What does gentrification mean for local schools? Fewer students

New apartment buildings, new breweries, expanding public transit: central Denver is booming.

Greenlee Elementary, a school just southwest of downtown in the Lincoln Park neighborhood, is not. Over the last few years, its enrollment has dropped precipitously, falling from nearly 400 students in 2014 to 278 students in 2018.

Principal Sheldon Reynolds is the first to acknowledge that the decline is the result of many factors, including the school’s academic struggles. But he also thinks one contributor is the area’s gentrification and the accompanying displacement of some residents, as older public housing units have been replaced with mixed-income residences and rents soar.

“It’s changed Denver so much,” he said. “Places that used to be affordable, they’re no longer affordable.”

New research quantifies that trend, showing that as neighborhoods nationwide gentrify, they tend to lose students, though at a slower rate than Greenlee experienced.

Those declines in enrollment may come because gentrification displaces some families, while new entrants don’t have children or are skeptical of neighborhood schools. Gentrification also often coincides with an expansion of alternatives to neighborhood schools, as has happened in Denver, where families can choose from a menu of district and charter school options.

The latest findings also show that gentrification is relatively rare. But where it does happen, the changes have real — and complex — consequences for students, as schools may be forced to grapple with budget cuts but neighborhoods also see declining crime rates.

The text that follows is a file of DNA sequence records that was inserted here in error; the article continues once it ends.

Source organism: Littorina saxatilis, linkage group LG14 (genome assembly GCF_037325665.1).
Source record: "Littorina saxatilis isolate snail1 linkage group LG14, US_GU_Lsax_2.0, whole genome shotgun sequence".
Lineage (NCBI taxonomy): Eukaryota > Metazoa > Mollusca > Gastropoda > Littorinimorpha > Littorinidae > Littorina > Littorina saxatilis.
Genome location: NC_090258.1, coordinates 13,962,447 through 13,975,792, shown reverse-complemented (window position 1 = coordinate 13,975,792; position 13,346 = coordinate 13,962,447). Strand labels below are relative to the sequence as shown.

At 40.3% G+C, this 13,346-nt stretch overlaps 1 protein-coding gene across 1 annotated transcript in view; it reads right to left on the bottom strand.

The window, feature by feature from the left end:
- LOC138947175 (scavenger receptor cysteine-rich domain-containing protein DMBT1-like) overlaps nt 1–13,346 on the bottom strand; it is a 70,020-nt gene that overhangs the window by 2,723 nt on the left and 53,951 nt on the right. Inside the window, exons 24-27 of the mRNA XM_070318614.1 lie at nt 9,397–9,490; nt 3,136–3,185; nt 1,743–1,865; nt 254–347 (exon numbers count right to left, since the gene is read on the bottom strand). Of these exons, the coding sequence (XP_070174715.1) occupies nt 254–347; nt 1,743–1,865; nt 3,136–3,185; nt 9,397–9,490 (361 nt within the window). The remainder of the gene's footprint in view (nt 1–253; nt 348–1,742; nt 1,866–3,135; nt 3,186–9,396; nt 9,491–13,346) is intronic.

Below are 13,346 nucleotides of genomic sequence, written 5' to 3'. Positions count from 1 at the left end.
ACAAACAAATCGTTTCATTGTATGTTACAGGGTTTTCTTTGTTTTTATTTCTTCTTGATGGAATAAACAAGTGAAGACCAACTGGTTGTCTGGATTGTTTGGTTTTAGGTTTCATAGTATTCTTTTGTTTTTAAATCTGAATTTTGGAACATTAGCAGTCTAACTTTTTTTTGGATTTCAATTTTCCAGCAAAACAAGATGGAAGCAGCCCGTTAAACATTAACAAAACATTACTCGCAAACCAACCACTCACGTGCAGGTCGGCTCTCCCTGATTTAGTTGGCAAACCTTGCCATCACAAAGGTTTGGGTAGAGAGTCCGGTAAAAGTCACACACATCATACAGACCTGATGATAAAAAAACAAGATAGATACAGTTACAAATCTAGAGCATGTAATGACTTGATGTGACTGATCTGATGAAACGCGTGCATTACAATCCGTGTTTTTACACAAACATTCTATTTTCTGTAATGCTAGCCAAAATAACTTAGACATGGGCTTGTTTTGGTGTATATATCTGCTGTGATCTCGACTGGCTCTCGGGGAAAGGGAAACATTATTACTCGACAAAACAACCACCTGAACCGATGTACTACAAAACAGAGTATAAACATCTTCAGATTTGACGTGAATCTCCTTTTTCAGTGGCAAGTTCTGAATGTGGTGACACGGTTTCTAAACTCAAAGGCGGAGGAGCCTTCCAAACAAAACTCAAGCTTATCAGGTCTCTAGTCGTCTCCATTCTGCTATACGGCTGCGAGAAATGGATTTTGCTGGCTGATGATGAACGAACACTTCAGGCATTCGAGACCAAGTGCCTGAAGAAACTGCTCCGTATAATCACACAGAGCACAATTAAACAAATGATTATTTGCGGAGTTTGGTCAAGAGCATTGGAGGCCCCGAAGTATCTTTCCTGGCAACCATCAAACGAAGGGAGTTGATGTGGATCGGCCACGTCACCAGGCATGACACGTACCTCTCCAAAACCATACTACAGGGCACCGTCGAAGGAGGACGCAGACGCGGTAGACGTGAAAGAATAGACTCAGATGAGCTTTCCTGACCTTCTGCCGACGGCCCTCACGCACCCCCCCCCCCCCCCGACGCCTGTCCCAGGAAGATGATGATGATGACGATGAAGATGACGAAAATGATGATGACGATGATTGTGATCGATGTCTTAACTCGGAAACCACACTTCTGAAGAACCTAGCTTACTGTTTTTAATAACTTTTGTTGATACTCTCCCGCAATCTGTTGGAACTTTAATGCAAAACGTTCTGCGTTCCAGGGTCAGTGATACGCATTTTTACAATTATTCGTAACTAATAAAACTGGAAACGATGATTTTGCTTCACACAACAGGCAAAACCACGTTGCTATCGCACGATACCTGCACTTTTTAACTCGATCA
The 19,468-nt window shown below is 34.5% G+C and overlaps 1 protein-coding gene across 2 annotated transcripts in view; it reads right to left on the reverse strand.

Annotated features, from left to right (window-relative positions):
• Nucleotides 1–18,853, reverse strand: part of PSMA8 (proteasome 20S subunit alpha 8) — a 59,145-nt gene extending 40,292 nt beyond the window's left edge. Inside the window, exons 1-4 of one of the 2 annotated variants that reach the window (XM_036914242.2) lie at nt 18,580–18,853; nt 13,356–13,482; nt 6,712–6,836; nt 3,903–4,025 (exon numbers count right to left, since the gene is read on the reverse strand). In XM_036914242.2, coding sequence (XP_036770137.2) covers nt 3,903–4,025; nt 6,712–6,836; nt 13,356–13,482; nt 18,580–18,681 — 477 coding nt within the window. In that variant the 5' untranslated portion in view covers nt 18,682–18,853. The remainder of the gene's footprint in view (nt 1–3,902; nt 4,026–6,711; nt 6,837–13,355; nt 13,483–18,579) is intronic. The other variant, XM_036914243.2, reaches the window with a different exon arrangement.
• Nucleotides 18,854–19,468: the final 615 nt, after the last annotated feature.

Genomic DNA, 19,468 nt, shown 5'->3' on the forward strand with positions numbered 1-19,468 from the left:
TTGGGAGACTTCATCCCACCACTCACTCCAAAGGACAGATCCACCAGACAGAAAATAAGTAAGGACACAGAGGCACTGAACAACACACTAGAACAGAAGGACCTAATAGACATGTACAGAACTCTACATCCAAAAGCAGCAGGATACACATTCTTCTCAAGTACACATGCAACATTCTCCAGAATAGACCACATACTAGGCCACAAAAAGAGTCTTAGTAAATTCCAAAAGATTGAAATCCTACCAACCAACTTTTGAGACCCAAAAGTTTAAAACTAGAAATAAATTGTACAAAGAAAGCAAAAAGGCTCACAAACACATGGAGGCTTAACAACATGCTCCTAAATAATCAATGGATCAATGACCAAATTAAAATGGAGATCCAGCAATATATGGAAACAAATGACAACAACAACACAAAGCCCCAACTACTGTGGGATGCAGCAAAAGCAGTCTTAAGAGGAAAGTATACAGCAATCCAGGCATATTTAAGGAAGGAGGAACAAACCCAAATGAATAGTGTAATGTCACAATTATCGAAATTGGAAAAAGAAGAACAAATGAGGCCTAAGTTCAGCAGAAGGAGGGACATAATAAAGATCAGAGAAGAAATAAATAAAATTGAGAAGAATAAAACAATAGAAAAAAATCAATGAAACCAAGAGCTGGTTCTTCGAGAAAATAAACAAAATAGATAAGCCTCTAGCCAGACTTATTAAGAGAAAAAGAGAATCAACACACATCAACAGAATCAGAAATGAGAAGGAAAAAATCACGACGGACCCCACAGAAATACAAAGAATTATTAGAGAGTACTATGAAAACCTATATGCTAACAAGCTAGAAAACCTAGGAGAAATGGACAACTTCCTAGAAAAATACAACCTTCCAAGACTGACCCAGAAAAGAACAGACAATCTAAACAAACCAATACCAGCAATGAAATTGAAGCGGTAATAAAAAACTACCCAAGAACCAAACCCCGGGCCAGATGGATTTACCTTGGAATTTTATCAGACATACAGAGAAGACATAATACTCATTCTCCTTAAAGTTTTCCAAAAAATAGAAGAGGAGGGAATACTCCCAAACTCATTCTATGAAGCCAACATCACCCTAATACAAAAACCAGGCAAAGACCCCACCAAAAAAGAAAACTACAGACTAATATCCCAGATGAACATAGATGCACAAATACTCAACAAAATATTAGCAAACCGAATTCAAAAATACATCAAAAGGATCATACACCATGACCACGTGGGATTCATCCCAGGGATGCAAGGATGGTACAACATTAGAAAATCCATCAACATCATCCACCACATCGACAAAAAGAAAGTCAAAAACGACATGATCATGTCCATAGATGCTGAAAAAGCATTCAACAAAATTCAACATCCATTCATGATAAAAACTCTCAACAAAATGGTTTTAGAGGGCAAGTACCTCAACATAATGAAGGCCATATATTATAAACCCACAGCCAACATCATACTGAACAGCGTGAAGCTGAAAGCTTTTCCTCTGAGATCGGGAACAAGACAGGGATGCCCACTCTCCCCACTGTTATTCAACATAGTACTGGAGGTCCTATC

“It really is a mixed bag,” said Francis Pearman, the Stanford professor who conducted the new study. “There’s no clear story to tell.”

Pearman examined neighborhoods in urban and suburban areas across the U.S. He considers a neighborhood as subject to gentrification if, in 2000, it had a low average household income and had seen relatively little new housing built in the previous decades. Then he examined whether, by 2014, a neighborhood had seen an influx of college-educated residents and an increase in real housing values.

By this definition, less than one in five urban and suburban public schools were in “gentrifiable” neighborhoods to begin with. Of those, about one in five did in fact gentrify.

That means a total of 4% of public schools in metro areas experienced gentrification between 2000 and 2014. Looking just within cities, the share approaches 8%, aligning with other recent national studies showing that gentrification is a relatively rare phenomenon, with substantial variation from city to city.

When neighborhoods do gentrify, Pearman found, local district schools tend to lose students. The average drop is small: 17 students, or 3% of enrollment. This comes from a decline in low-income and Hispanic students, with no countervailing increase in affluent or white students.